Gaming in Libraries: A Book Club DiscussionPresentation Transcript
Gaming in Libraries: A Book Club Discussion Lori Reed Employee Learning & Development Coordinator, PLCMC For the audio portion of this discussion, you will need to use your phone. Dial 866.740.1260 Access Code: 6339386 *6 mute *7 un-mute
Cookbook Book Club
Today we will discuss Gaming in Libraries from The Joy of Computing: Planning for Success
Define: game “ A game is a structured activity, usually undertaken for enjoyment and sometimes also used as an educational tool.” -Wikipedia 2008
What games do you play? (check all that apply)
Guitar Hero/Rock Band
Alternate Reality Games
Why gaming? Why should you care? Benefits to libraries? Benefits to the public?
It’s About Community “ We are brining people together and helping to bridge the gaps that exist between people. These include those of race, economic status, education level and age group. Saturday gaming events have homeless adults, playing with teenagers. It’s a way to bring the community together.” Martin House Public Library of Charlotte & Mecklenburg County
Not just for teens
Not just for the public
What’s the state of gaming at your library?
We host regular gaming events and tournaments.
We have held a few gaming events.
We are planning to offer gaming events.
We do not allow games of any kind in our library.
Getting Started “ Getting started is easier than ever before. It can be a chess club or inexpensive PS2s or Wii’s. It’s not about the glitz and glamour as much as it is about community and sharing an experience.” Martin House Public Library of Charlotte & Mecklenburg County
Talk to your target audience.
If possible, borrow the games and the game consoles from local teens or a local gaming store.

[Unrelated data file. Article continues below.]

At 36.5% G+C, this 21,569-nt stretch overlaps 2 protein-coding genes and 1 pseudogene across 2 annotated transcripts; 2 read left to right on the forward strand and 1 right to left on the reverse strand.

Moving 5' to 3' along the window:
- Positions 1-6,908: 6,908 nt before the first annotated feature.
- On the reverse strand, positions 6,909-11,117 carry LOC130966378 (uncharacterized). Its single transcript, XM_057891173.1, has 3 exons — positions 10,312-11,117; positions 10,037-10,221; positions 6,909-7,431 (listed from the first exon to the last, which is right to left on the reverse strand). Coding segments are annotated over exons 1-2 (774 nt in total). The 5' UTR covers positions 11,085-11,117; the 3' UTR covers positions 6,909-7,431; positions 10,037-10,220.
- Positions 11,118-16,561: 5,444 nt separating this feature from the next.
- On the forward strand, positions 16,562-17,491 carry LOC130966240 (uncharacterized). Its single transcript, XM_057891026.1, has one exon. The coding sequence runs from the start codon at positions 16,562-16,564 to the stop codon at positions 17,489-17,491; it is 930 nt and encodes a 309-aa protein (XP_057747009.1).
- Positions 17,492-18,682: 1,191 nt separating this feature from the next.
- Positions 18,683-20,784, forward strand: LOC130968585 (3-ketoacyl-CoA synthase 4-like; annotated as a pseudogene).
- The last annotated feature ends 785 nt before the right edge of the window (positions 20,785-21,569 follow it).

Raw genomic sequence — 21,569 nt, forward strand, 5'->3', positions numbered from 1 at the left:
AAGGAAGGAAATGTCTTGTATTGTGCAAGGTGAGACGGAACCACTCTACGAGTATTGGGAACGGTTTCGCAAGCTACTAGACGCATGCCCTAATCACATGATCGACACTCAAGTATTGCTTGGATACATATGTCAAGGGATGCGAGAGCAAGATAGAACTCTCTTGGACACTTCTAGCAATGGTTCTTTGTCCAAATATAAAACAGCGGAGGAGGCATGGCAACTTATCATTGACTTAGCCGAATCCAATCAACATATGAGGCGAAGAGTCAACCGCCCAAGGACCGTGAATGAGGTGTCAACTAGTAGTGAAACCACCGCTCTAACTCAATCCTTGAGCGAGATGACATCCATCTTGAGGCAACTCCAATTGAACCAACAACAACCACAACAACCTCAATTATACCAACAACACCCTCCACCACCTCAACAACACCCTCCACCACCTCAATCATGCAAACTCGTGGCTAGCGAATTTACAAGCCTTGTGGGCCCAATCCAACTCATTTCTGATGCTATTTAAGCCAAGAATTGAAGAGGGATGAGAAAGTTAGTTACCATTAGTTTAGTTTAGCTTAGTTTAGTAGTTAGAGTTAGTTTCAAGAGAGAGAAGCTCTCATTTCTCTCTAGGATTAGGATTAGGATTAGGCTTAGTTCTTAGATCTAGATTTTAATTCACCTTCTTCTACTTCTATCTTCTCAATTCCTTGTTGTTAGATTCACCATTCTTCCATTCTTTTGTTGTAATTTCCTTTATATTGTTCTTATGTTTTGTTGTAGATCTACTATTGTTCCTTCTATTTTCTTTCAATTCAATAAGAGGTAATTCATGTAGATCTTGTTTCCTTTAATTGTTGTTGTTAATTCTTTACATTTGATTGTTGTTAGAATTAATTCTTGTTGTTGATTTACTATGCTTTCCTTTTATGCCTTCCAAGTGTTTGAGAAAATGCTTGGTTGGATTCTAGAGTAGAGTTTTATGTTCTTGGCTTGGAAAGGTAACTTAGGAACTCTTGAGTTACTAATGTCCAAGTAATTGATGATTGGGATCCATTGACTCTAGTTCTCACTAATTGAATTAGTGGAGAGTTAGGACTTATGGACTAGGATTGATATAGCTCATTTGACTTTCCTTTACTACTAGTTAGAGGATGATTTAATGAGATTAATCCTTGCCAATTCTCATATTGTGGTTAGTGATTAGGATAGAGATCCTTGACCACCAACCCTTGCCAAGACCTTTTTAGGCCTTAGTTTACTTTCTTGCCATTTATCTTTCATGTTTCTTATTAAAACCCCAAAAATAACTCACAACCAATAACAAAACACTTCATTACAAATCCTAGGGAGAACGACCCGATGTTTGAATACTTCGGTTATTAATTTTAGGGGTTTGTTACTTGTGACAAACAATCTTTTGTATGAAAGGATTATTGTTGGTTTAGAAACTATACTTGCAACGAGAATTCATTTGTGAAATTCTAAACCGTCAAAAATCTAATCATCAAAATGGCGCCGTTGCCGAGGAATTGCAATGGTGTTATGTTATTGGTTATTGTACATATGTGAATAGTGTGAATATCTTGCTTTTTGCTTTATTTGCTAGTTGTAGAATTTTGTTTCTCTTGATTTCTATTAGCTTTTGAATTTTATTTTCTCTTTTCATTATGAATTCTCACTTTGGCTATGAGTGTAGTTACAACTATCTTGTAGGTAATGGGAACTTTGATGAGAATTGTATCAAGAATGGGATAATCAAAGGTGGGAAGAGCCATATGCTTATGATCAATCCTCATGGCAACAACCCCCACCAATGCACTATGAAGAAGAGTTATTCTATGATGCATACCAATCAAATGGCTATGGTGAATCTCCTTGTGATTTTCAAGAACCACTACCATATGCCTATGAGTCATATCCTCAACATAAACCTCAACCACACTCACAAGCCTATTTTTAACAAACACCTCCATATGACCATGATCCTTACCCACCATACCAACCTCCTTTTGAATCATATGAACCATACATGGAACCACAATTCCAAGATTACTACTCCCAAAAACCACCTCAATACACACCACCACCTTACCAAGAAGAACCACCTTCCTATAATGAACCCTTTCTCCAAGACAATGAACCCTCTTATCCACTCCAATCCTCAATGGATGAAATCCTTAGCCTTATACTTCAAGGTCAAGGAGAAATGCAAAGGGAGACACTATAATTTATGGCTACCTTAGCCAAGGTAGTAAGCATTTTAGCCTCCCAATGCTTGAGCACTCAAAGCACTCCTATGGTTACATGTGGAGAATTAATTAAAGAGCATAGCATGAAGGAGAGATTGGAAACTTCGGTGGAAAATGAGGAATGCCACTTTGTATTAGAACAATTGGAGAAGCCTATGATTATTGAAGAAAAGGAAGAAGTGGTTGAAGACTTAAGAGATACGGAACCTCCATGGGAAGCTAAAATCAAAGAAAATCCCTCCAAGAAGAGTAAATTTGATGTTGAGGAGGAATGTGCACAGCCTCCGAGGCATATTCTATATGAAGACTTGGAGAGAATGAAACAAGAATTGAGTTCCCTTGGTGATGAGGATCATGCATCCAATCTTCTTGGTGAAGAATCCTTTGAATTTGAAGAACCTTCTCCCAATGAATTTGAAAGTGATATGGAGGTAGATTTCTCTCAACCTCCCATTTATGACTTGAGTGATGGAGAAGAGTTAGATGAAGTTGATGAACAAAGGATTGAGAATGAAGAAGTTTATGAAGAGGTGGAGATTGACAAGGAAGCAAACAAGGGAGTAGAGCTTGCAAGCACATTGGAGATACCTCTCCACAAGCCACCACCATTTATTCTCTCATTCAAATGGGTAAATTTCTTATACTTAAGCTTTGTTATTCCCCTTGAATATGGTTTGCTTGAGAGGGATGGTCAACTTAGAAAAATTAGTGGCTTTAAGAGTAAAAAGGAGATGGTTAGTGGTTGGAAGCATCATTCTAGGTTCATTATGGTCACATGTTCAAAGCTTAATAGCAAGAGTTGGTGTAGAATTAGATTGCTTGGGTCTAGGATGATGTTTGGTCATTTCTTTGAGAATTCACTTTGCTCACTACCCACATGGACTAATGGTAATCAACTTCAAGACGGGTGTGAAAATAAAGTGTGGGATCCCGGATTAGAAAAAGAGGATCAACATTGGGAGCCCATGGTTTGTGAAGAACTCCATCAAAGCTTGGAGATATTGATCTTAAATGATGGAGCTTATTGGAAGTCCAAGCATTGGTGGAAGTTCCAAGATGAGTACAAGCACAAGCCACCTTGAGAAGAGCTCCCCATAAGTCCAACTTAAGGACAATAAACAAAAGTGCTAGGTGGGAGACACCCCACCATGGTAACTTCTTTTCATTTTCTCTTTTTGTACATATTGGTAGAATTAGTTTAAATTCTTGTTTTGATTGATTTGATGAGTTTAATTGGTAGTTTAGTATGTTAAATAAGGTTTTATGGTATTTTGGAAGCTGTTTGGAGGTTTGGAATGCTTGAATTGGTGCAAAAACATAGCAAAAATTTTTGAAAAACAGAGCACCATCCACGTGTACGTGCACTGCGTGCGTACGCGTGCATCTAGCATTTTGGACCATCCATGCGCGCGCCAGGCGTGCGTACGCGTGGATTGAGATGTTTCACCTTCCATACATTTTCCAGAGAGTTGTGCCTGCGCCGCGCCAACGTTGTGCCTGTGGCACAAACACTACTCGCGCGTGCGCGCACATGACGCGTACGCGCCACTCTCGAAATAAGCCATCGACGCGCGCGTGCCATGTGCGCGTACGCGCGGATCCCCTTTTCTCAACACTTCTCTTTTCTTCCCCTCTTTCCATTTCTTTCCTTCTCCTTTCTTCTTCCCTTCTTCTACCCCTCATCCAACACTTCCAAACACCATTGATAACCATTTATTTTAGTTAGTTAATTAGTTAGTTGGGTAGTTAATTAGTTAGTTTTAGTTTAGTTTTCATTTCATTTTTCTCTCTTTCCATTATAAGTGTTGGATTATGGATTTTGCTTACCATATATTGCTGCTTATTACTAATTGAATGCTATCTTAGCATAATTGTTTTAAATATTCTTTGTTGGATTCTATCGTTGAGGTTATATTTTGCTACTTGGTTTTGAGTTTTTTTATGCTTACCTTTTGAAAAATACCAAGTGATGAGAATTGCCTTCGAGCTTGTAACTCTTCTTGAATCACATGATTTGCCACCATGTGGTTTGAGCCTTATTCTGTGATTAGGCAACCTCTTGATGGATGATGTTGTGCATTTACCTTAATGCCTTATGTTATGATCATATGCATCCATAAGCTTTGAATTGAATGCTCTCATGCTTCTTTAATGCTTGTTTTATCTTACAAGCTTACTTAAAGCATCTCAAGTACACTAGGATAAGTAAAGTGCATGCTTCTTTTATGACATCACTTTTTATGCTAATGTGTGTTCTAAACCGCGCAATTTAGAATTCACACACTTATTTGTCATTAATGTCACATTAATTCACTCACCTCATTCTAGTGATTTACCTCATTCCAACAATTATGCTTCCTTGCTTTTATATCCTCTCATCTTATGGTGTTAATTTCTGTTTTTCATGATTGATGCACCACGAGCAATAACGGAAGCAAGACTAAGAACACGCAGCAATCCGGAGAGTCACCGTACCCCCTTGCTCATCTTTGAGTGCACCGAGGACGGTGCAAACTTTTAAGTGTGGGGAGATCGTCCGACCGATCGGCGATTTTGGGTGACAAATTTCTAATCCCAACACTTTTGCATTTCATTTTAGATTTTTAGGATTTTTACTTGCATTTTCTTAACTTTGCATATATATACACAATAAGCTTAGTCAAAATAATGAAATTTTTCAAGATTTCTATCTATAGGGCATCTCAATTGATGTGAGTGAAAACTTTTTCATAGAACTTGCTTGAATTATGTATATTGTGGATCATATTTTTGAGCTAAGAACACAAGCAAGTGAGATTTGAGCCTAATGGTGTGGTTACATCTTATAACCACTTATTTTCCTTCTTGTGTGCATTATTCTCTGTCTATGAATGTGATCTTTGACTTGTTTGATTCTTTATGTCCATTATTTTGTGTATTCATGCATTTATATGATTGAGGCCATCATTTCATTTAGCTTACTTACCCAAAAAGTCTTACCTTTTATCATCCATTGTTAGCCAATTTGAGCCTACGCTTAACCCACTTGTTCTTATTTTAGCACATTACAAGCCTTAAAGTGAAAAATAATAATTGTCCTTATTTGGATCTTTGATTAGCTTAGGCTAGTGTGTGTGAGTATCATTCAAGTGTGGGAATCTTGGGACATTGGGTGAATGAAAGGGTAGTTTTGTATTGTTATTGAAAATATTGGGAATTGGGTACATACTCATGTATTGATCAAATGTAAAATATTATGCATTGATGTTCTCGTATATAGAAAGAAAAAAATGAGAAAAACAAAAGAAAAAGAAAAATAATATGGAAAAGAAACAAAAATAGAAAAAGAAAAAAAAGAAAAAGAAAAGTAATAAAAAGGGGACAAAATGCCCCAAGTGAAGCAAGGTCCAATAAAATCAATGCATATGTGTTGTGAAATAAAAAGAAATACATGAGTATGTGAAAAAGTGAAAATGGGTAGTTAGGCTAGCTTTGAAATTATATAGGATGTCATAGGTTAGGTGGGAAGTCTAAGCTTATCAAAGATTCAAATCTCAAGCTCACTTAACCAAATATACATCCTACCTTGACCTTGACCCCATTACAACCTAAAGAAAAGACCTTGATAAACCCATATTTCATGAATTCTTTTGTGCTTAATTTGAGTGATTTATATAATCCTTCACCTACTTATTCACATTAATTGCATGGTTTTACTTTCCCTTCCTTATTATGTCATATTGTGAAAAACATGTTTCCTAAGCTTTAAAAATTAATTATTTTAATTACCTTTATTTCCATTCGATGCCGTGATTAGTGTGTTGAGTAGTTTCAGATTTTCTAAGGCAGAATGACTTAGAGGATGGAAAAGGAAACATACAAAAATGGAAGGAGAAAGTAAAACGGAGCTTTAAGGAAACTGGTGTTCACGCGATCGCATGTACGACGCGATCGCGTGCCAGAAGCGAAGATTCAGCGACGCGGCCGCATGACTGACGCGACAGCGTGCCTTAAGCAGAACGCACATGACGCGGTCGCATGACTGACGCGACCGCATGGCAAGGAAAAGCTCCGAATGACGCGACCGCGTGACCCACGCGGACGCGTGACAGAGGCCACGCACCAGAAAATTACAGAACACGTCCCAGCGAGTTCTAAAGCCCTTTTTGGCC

Think about making formal competition part of your gaming events.
Assess your game needs.
Be prepared for questions from parents and other concerned citizens.
Be proactive with your publicity.
How many controllers?
What games will you purchase?
Will you consider the ratings?
Will you let patrons bring in their own games?
“ One of the things I've learned a lot about during the last year is how much more interesting modern board games are. They're a lot more social (the same way modern videogames are), they're more interesting because they tend to require strategy more than just the luck of the dice, and they’re very different from traditional board games that just required you to move around a board.”
Jenny Levine a.k.a The Shifted Librarian
Other Program Ideas “ Gaming at the library isn’t just about providing entertainment.” Jason Hyatt Public Library of Charlotte & Mecklenburg County
Wisdom of the Crowd “ Gaming in Libraries is actually nothing new but the format has changed since we have grown up. Don’t feel like you have to be the expert of the game or the equipment in order to offer it as a service at your library. Think of yourself more as a guide and allow the knowledge and learning to come from the group.” Kelly Czarnecki Public Library of Charlotte & Mecklenburg County